Bedford (Mass.) police chief James Hicks said a homeowner’s 911 call using a Vonage-enable telephone caused a one to two-minute delay in dispatching units to a house fire, but that the house probably would have been destroyed anyway. He said the homeowner had a previous lived in Arlington, and kept that number when he moved to a new house in Bedford. However, he failed to notify Vonage of his change of address. A second 911 call by neighbor was made on a phone line provided by cable carrier Comcast, and it was mistakenly routed to New Bedford. Hicks said the area of the fire is a new development and may not have been in Comcast 911 database yet. Read more, including Vonage’s reaction here.
Over 200 persons showed up to take the written test for the Las Vegas (Nev.) Metro police comm center, but officials say just a few of those will successfully pass all the testing and screening processes to fill 80 vacant positions. During a pre-testing meeting with applicants, Karen Krauss of Metro’s personnel department told the group, “(I) want to stress that the dispatch specialists are one of the most important positions to the department, to the community. You are an integral part to get our services out to the community.” After the written test will be another testing round and a background check. It could take a year to get the dispatchers behind the console and on their own.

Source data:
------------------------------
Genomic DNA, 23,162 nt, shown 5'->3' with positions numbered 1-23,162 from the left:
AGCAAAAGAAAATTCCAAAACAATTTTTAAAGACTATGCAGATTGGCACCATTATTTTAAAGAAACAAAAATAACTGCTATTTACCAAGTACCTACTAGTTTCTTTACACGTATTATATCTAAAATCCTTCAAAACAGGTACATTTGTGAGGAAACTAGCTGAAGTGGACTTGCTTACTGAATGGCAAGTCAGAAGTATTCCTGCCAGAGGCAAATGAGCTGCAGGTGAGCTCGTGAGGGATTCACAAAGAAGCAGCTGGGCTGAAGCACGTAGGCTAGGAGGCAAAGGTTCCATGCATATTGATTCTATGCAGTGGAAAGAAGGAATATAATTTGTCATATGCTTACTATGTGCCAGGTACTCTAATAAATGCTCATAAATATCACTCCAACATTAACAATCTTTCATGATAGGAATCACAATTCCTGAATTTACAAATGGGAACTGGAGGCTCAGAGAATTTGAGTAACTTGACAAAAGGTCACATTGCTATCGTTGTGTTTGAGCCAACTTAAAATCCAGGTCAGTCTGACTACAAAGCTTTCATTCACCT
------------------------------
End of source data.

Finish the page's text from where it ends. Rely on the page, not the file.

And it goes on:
A dispatcher has to be ready to track down all types of communication: A 14 year-old North Carolina kidnap victim was rescued when she managed to grab a cellular phone and text message her mother. The girl’s father then called police, and dispatchers then had to track down the owner of the phone and its location from cellular company records. Officers responded to the area of the receiving cellular tower and located the girl in the doorway of an underground bunker where she had been held for nearly 10 days. The suspect had fled just after he discovered the girl had sent her message. He was arrested hours later and is in jail. Read more here.